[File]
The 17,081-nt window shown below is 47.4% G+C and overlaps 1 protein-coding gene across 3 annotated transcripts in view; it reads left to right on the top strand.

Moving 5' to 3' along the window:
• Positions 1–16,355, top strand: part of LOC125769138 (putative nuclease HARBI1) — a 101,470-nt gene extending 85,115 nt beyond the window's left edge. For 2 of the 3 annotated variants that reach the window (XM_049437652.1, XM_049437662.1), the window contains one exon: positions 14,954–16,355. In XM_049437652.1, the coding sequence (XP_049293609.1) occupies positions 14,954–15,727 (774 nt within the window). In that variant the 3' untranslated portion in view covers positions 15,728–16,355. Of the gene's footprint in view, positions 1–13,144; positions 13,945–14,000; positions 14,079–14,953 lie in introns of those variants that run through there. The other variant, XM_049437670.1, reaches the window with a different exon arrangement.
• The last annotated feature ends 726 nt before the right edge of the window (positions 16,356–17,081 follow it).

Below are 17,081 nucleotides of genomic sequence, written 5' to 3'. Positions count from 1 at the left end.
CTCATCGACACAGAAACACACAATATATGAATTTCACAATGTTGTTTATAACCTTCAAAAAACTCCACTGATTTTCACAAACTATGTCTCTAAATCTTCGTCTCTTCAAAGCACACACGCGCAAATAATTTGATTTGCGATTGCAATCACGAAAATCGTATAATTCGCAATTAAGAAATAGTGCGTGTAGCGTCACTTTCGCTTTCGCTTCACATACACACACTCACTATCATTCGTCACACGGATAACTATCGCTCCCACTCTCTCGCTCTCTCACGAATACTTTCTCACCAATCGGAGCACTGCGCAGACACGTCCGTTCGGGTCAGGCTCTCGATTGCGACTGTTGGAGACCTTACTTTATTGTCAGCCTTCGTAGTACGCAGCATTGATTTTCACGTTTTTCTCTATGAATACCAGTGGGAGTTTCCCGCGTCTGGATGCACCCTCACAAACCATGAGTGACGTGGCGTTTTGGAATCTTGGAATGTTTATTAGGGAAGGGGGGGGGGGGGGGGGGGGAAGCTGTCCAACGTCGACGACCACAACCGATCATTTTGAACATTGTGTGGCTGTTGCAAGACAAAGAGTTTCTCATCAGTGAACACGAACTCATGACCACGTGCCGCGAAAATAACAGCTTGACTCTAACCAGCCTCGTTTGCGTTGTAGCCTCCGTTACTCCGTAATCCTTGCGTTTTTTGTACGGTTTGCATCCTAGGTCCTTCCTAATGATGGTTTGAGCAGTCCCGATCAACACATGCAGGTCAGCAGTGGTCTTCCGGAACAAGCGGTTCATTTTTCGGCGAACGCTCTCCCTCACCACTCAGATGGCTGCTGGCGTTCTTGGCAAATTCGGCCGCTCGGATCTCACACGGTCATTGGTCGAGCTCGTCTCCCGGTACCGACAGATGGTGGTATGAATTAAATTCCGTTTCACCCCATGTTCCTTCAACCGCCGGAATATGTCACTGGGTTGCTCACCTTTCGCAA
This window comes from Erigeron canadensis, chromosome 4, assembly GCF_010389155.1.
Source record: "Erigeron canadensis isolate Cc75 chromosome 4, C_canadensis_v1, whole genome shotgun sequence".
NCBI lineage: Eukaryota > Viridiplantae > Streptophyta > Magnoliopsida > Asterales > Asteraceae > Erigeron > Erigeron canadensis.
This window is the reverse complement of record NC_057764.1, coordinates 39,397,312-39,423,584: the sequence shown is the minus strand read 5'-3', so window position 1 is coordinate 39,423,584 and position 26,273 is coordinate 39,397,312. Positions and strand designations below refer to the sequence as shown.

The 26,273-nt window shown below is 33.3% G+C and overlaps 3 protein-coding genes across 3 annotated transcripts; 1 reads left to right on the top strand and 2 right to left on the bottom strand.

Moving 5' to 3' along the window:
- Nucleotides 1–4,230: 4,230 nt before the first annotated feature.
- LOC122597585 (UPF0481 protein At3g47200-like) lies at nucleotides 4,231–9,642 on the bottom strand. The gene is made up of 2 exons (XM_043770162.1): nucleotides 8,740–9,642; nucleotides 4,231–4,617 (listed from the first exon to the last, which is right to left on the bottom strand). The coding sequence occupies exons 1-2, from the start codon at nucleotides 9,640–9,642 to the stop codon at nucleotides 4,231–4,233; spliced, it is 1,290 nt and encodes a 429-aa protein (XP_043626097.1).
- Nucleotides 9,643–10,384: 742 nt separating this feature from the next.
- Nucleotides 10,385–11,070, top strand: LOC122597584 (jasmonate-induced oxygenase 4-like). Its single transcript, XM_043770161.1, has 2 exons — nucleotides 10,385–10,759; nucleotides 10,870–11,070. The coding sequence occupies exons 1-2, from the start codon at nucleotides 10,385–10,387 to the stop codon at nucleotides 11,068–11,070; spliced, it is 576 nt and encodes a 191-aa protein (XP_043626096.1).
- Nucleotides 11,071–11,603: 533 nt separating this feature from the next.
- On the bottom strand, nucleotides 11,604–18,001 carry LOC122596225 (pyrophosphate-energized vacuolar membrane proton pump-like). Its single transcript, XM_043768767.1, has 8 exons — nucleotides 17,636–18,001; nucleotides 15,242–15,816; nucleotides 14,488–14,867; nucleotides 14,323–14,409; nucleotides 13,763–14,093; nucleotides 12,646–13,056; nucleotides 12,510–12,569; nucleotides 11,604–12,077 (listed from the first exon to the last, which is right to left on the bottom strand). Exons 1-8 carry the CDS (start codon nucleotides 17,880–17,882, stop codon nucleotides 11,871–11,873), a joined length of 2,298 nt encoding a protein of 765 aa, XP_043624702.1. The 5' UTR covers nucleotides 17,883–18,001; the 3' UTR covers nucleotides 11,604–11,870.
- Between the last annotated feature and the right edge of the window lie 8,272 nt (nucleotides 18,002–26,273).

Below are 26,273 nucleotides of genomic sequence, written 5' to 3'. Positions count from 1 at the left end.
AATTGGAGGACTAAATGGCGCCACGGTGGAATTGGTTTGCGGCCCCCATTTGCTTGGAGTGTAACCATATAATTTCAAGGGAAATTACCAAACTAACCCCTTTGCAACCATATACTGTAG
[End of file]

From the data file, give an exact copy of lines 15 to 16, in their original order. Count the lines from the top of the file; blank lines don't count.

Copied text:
- Nucleotides 9,643–10,384: 742 nt separating this feature from the next.
- Nucleotides 10,385–11,070, top strand: LOC122597584 (jasmonate-induced oxygenase 4-like). Its single transcript, XM_043770161.1, has 2 exons — nucleotides 10,385–10,759; nucleotides 10,870–11,070. The coding sequence occupies exons 1-2, from the start codon at nucleotides 10,385–10,387 to the stop codon at nucleotides 11,068–11,070; spliced, it is 576 nt and encodes a 191-aa protein (XP_043626096.1).